Lessons in Humility (Part One)

I was going to name this article “Disaster, Part One” but on careful, that is, embarrassed consideration, I decided that I should rename.

After all, there’s nothing like disaster to make us humans feel humble, even when we should be feeling humiliated, or at least chagrined — as I hope to make clearer in parts two and three — disasters that are not our fault and those that are.

To begin with, humility and humiliation are very different. Humility is mostly good. Humiliation is mostly bad, because even if you’re not on the receiving end, but are trying to inflict humiliation on someone else, it’s only too likely that the someone else will try hard to get back at you.

Disasters that inflict humility (and/or humiliation) upon us come with many labels. You may even have noticed that there are many disasters caused by human stupidity, greed, arrogance, and assorted more insidious psychological quirks.

Of course, not all the psychologically-caused disasters are as memorable as some. Many wars are memorable and were induced by or pushed ahead by human stupidity, greed, etc. But there are plenty of disasters, subtle or even incipient, that are not exactly wars. I think one of the greatest disasters is willful or unconscious ignorance.

I may be referring, obliquely of course, to certain remarks and actions stemming from ignorance within the Senate and the House of Representatives. There are also what I think of as the ravening packs of various other human groups afflicted by stupidity, greed, etc.

I avoid naming political parties and business organizations and others. The point is that various disasters do not precisely (and I speak precisely) involve bombs, guns, and assorted other ways of killing people. You can kill lots of things about people beside their lives.

Even people who mean well (and would never shoot anyone or even slap them down) sometimes have trouble averting disaster caused by their own unexamined emotions. I used to be a psychiatrist but I’m not thinking of individual patients, mine or anyone else’s. There are organizations that I subscribe to, contribute to, and that mean exceedingly well, but which I sometimes suspect are not thinking through the general effect of their efforts.

For instance — now that I have your attention — we humanists tend to feel frustrated and revengeful when some fundamentalist is particularly nasty about trying to humiliate us. It doesn’t pay to return the favor. It doesn’t work, either, as I have found out with my more fundamentalist relatives.

Fundamentalists not only seem short on the humility that should come with the nicer aspects of various religious beliefs but are also impervious to the humiliation they ought to feel when we point out how ridiculous their theology is. The belief in “truths” that come directly from a superior being is one that really dies hard.

Part of the imperviousness is simple psychological denial, but even when the disasters soon to be discussed in parts two and three are mentioned, many otherwise admirable people simply do not want to hear. Many even say so.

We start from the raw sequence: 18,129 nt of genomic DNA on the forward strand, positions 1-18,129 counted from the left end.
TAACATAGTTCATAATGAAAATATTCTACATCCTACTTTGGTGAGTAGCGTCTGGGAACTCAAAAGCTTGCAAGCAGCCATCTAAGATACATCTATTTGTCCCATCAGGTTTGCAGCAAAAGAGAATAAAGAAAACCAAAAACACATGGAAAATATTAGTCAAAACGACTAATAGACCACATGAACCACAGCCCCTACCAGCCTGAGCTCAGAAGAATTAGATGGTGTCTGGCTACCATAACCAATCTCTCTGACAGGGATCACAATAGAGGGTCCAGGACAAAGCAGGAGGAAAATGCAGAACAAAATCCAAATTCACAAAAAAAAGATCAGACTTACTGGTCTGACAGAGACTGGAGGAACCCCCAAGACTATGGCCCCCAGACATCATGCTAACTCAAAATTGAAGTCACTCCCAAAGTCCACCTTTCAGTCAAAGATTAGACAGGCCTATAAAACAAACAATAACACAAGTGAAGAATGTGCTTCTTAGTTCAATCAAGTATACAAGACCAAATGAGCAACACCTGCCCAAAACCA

Think of how long it took for humanity (some of it, anyway) to move beyond the disaster of ignorance. If you don’t think ignorance is a disaster, you don’t know human history. Think of the privies built above the drinking supply, even after the germ theory of disease was known. The examples are too many and too depressing to enumerate. I’m sure you know plenty.

So let’s not be too angry and pushy about ignorance. Patience is necessary for unpleasant facts to get across, because there are so many things that interfere with the absorption and acceptance of same (like “God did not save/punish you” or even “there are too many people for this water supply”).

Remember that tribal mentality rules in most places and can even affect terribly civilized people. In recent decades, tribal mentality, beefed up by rage and revenge, has killed almost as many people as the automobile.

Remember also that there are zillions of happy, cheerful, uplifting but dangerous folk legends that people love and were probably raised on. We adults laugh when Terry Pratchett turns Santa Claus into “The Hogfather,” complete with a sled drawn by flying hogs, but if you read the novels about the same, the problem can be deadly serious.

Folk legends, especially those at the basis of some of the more formidable religions, should be taught as legends, I suppose, but how do you get that across to a two-year-old?

Some people outgrow the tribal, fictional things underlying ordinary ignorance, but all too many people—no matter how humiliated or how threatened—will not give them up. Comfort, hope, glory, whatever—seem more important than truth.

So have pity. Truth is hard to get at and harder to accept. We humanists, we’d like to think, accept truth, but it’s very hard to explain to a person beset with umpteen problems that it’s no use praying, because it might be of some use, if only as mindful meditation that may reset the person’s autonomic nervous system and make it possible for him or her to think out reasonable solutions.

It’s of no use to grab a fundamentalist and try to put across the ridiculousness of much theology, as in, “Don’t you realize that if there were a god, she’d probably be too busy way out yonder playing with exploding suns to bother with the likes of us?”

There’s another ploy, one which makes a lot of humanists smile but often feel better even though we don’t believe it because there’s no evidence. Modifying a couple of old-time philosophers, we could smile sweetly at fundamentalists and say,

“Maybe the entire multiverse is growing into godhood because sentient beings are part of it, helping it become aware of itself, perhaps, eventually, thinking and choosing.”

In our humanist attempts to cope with human stupidity, greed, arrogance and above all ignorance, let us choose wisely.